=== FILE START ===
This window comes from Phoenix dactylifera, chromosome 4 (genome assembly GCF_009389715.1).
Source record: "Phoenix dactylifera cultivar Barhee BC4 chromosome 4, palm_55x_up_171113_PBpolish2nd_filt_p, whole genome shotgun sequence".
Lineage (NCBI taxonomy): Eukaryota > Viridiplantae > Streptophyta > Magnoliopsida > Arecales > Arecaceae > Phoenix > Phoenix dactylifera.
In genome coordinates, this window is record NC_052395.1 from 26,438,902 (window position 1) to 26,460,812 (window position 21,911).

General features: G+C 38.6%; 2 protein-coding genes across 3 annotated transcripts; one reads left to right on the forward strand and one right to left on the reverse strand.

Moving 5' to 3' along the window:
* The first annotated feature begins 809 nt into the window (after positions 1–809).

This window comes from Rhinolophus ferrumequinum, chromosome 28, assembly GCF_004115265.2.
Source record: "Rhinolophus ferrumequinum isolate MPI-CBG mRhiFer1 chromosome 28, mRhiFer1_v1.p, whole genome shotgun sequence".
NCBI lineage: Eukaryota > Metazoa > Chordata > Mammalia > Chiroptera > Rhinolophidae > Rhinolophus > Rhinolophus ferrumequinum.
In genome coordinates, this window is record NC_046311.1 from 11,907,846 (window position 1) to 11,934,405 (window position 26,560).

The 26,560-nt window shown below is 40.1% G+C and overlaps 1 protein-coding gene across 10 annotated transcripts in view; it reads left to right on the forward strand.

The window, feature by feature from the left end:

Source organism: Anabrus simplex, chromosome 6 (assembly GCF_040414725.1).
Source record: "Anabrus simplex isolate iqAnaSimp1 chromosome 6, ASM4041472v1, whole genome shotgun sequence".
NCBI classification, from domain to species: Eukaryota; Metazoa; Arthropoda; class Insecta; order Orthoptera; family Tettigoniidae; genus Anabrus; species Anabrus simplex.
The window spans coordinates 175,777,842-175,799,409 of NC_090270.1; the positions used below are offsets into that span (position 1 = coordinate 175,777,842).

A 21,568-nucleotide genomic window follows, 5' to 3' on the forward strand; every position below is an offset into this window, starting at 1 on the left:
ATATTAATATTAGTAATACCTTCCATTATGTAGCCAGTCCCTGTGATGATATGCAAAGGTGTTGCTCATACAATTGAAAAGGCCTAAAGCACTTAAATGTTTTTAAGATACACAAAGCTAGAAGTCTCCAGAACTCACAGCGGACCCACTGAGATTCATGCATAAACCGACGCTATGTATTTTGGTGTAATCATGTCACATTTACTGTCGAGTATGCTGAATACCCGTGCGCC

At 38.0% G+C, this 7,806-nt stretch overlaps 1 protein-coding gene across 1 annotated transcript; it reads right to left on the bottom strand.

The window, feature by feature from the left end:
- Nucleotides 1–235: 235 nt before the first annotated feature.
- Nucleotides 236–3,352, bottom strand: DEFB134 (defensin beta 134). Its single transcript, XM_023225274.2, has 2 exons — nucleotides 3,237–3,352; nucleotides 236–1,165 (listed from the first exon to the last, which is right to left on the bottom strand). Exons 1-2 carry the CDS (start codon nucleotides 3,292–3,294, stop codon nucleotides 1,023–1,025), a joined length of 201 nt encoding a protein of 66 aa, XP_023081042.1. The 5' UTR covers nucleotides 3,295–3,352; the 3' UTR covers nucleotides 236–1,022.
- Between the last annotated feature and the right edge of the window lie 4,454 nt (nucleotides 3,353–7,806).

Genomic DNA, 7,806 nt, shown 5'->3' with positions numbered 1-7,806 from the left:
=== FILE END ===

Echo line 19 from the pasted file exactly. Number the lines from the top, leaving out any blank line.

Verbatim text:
ATATTAATATTAGTAATACCTTCCATTATGTAGCCAGTCCCTGTGATGATATGCAAAGGTGTTGCTCATACAATTGAAAAGGCCTAAAGCACTTAAATGTTTTTAAGATACACAAAGCTAGAAGTCTCCAGAACTCACAGCGGACCCACTGAGATTCATGCATAAACCGACGCTATGTATTTTGGTGTAATCATGTCACATTTACTGTCGAGTATGCTGAATACCCGTGCGCC